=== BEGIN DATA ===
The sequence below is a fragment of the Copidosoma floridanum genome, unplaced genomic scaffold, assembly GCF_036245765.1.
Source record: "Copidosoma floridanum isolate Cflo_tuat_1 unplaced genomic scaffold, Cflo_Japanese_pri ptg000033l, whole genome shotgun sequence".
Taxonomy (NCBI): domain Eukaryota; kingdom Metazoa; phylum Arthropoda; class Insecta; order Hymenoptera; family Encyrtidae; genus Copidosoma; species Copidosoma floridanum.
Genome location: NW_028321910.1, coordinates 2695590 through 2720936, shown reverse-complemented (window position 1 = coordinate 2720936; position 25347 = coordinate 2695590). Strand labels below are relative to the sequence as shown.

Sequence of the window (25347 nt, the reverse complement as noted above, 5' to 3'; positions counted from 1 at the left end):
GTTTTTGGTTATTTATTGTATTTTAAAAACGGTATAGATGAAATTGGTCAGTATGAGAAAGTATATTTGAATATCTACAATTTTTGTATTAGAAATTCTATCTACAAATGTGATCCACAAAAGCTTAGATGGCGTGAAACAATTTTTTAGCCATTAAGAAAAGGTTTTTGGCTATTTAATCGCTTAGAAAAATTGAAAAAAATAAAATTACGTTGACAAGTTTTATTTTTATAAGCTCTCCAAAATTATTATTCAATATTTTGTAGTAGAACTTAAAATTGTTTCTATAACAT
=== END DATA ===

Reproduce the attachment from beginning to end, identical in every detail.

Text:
The sequence below is a fragment of the Copidosoma floridanum genome, unplaced genomic scaffold, assembly GCF_036245765.1.
Source record: "Copidosoma floridanum isolate Cflo_tuat_1 unplaced genomic scaffold, Cflo_Japanese_pri ptg000033l, whole genome shotgun sequence".
Taxonomy (NCBI): domain Eukaryota; kingdom Metazoa; phylum Arthropoda; class Insecta; order Hymenoptera; family Encyrtidae; genus Copidosoma; species Copidosoma floridanum.
Genome location: NW_028321910.1, coordinates 2695590 through 2720936, shown reverse-complemented (window position 1 = coordinate 2720936; position 25347 = coordinate 2695590). Strand labels below are relative to the sequence as shown.

Sequence of the window (25347 nt, the reverse complement as noted above, 5' to 3'; positions counted from 1 at the left end):
GTTTTTGGTTATTTATTGTATTTTAAAAACGGTATAGATGAAATTGGTCAGTATGAGAAAGTATATTTGAATATCTACAATTTTTGTATTAGAAATTCTATCTACAAATGTGATCCACAAAAGCTTAGATGGCGTGAAACAATTTTTTAGCCATTAAGAAAAGGTTTTTGGCTATTTAATCGCTTAGAAAAATTGAAAAAAATAAAATTACGTTGACAAGTTTTATTTTTATAAGCTCTCCAAAATTATTATTCAATATTTTGTAGTAGAACTTAAAATTGTTTCTATAACAT